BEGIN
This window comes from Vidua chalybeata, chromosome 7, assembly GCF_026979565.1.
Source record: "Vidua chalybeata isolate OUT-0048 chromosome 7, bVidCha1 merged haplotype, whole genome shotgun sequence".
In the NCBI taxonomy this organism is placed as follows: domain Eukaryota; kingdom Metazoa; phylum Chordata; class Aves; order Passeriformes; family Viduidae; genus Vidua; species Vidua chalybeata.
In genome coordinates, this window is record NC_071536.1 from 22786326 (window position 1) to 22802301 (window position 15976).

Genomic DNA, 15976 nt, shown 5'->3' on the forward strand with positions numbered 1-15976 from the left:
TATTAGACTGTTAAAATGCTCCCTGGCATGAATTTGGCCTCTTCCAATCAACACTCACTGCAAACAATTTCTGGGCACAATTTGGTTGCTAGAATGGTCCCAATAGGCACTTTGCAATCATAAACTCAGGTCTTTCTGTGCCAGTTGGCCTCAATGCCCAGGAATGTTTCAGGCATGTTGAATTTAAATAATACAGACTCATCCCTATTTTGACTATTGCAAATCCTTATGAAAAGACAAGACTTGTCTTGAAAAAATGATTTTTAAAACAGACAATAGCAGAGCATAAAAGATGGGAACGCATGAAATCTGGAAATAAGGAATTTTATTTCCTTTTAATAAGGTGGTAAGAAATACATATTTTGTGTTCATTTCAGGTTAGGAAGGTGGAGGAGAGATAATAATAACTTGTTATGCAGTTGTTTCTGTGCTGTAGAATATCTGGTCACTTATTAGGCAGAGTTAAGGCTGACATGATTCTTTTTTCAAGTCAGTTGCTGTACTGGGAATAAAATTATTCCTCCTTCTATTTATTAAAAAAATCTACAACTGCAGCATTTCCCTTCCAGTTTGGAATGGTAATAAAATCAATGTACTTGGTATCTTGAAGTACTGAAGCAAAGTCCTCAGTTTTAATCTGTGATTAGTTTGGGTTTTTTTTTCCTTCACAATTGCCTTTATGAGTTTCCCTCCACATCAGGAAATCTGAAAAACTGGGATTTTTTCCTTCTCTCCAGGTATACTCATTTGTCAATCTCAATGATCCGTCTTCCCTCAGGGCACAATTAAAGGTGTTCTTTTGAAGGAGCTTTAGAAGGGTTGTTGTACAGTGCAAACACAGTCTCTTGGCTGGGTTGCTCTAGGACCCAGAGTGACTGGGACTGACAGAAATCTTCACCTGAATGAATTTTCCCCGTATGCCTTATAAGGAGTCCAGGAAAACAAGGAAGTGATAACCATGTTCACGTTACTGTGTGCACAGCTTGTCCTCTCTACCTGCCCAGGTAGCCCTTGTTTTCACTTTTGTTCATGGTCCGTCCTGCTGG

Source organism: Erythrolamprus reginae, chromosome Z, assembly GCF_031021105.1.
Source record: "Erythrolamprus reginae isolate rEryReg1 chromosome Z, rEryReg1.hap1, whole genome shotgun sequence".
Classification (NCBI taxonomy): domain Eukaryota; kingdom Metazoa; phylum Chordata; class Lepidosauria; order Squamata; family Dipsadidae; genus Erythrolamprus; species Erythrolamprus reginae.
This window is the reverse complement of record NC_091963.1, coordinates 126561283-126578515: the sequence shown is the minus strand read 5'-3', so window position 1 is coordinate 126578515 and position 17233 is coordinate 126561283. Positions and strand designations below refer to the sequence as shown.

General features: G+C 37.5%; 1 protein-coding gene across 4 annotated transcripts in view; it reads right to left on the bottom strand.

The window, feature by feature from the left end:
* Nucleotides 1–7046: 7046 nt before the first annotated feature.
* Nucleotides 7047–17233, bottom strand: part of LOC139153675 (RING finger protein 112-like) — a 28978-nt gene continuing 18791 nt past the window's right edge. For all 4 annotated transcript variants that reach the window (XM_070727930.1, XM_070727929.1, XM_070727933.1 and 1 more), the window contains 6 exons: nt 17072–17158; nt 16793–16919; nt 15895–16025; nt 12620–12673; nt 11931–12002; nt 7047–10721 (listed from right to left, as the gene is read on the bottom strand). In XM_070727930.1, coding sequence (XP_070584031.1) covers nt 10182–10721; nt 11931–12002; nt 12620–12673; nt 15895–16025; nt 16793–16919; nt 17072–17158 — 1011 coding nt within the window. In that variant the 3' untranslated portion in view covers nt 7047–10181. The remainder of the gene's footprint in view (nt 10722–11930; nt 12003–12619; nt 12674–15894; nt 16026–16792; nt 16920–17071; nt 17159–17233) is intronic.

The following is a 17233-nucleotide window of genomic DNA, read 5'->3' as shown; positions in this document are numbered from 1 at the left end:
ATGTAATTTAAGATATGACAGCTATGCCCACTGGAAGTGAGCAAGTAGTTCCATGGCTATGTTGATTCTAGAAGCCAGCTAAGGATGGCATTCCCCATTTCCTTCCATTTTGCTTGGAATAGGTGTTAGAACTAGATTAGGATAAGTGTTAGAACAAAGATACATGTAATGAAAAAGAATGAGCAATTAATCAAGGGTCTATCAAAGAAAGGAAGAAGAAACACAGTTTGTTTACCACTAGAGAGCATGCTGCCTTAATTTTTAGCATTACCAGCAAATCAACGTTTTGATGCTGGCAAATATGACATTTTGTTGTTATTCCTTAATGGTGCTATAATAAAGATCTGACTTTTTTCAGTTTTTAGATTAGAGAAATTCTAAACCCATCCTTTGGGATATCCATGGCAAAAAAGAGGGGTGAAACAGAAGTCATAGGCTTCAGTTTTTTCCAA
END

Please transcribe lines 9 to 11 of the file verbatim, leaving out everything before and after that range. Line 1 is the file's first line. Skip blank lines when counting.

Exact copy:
Classification (NCBI taxonomy): domain Eukaryota; kingdom Metazoa; phylum Chordata; class Lepidosauria; order Squamata; family Dipsadidae; genus Erythrolamprus; species Erythrolamprus reginae.
This window is the reverse complement of record NC_091963.1, coordinates 126561283-126578515: the sequence shown is the minus strand read 5'-3', so window position 1 is coordinate 126578515 and position 17233 is coordinate 126561283. Positions and strand designations below refer to the sequence as shown.

General features: G+C 37.5%; 1 protein-coding gene across 4 annotated transcripts in view; it reads right to left on the bottom strand.